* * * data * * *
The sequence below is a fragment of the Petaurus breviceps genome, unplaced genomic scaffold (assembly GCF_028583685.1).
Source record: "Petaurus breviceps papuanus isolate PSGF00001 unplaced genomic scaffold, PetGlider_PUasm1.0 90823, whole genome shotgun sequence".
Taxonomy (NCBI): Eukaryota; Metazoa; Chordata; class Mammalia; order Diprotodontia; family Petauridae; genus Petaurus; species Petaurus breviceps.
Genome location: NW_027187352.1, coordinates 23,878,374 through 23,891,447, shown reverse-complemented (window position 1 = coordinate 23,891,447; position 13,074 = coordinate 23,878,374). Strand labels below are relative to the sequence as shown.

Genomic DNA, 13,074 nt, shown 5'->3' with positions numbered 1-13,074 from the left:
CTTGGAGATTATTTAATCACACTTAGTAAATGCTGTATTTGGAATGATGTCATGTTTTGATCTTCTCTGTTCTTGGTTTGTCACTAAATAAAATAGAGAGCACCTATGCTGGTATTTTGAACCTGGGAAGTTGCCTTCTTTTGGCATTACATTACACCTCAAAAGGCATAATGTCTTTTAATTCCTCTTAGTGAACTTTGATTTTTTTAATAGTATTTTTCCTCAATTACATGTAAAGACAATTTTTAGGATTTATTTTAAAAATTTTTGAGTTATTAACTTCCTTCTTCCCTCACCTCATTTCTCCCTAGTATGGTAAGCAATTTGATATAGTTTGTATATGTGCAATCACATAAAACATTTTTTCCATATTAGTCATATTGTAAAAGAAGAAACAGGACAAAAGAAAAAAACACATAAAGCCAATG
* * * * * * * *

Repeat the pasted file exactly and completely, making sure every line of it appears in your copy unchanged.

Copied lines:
The sequence below is a fragment of the Petaurus breviceps genome, unplaced genomic scaffold (assembly GCF_028583685.1).
Source record: "Petaurus breviceps papuanus isolate PSGF00001 unplaced genomic scaffold, PetGlider_PUasm1.0 90823, whole genome shotgun sequence".
Taxonomy (NCBI): Eukaryota; Metazoa; Chordata; class Mammalia; order Diprotodontia; family Petauridae; genus Petaurus; species Petaurus breviceps.
Genome location: NW_027187352.1, coordinates 23,878,374 through 23,891,447, shown reverse-complemented (window position 1 = coordinate 23,891,447; position 13,074 = coordinate 23,878,374). Strand labels below are relative to the sequence as shown.

Genomic DNA, 13,074 nt, shown 5'->3' with positions numbered 1-13,074 from the left:
CTTGGAGATTATTTAATCACACTTAGTAAATGCTGTATTTGGAATGATGTCATGTTTTGATCTTCTCTGTTCTTGGTTTGTCACTAAATAAAATAGAGAGCACCTATGCTGGTATTTTGAACCTGGGAAGTTGCCTTCTTTTGGCATTACATTACACCTCAAAAGGCATAATGTCTTTTAATTCCTCTTAGTGAACTTTGATTTTTTTAATAGTATTTTTCCTCAATTACATGTAAAGACAATTTTTAGGATTTATTTTAAAAATTTTTGAGTTATTAACTTCCTTCTTCCCTCACCTCATTTCTCCCTAGTATGGTAAGCAATTTGATATAGTTTGTATATGTGCAATCACATAAAACATTTTTTCCATATTAGTCATATTGTAAAAGAAGAAACAGGACAAAAGAAAAAAACACATAAAGCCAATG